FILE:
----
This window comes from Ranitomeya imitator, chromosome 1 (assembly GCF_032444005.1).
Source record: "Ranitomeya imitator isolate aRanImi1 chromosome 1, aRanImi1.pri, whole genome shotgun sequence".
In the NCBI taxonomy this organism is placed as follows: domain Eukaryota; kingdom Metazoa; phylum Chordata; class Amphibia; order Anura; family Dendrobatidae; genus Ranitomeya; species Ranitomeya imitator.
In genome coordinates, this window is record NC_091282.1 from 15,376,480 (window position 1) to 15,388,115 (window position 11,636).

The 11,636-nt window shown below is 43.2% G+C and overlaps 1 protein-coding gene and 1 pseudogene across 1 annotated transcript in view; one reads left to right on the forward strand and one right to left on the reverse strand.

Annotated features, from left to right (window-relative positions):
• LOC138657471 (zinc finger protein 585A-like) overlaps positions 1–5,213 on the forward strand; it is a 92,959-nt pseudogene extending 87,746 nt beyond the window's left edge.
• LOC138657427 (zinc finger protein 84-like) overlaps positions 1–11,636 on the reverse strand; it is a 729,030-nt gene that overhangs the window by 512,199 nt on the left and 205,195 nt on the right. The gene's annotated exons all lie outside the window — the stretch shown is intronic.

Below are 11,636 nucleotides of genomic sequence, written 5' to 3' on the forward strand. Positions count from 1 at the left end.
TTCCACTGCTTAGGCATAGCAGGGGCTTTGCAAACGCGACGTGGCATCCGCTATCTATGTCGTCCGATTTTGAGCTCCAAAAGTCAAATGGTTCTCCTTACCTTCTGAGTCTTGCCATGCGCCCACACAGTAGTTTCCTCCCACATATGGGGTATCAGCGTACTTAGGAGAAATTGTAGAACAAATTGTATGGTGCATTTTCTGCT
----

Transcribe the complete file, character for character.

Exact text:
This window comes from Ranitomeya imitator, chromosome 1 (assembly GCF_032444005.1).
Source record: "Ranitomeya imitator isolate aRanImi1 chromosome 1, aRanImi1.pri, whole genome shotgun sequence".
In the NCBI taxonomy this organism is placed as follows: domain Eukaryota; kingdom Metazoa; phylum Chordata; class Amphibia; order Anura; family Dendrobatidae; genus Ranitomeya; species Ranitomeya imitator.
In genome coordinates, this window is record NC_091282.1 from 15,376,480 (window position 1) to 15,388,115 (window position 11,636).

The 11,636-nt window shown below is 43.2% G+C and overlaps 1 protein-coding gene and 1 pseudogene across 1 annotated transcript in view; one reads left to right on the forward strand and one right to left on the reverse strand.

Annotated features, from left to right (window-relative positions):
• LOC138657471 (zinc finger protein 585A-like) overlaps positions 1–5,213 on the forward strand; it is a 92,959-nt pseudogene extending 87,746 nt beyond the window's left edge.
• LOC138657427 (zinc finger protein 84-like) overlaps positions 1–11,636 on the reverse strand; it is a 729,030-nt gene that overhangs the window by 512,199 nt on the left and 205,195 nt on the right. The gene's annotated exons all lie outside the window — the stretch shown is intronic.

Below are 11,636 nucleotides of genomic sequence, written 5' to 3' on the forward strand. Positions count from 1 at the left end.
TTCCACTGCTTAGGCATAGCAGGGGCTTTGCAAACGCGACGTGGCATCCGCTATCTATGTCGTCCGATTTTGAGCTCCAAAAGTCAAATGGTTCTCCTTACCTTCTGAGTCTTGCCATGCGCCCACACAGTAGTTTCCTCCCACATATGGGGTATCAGCGTACTTAGGAGAAATTGTAGAACAAATTGTATGGTGCATTTTCTGCT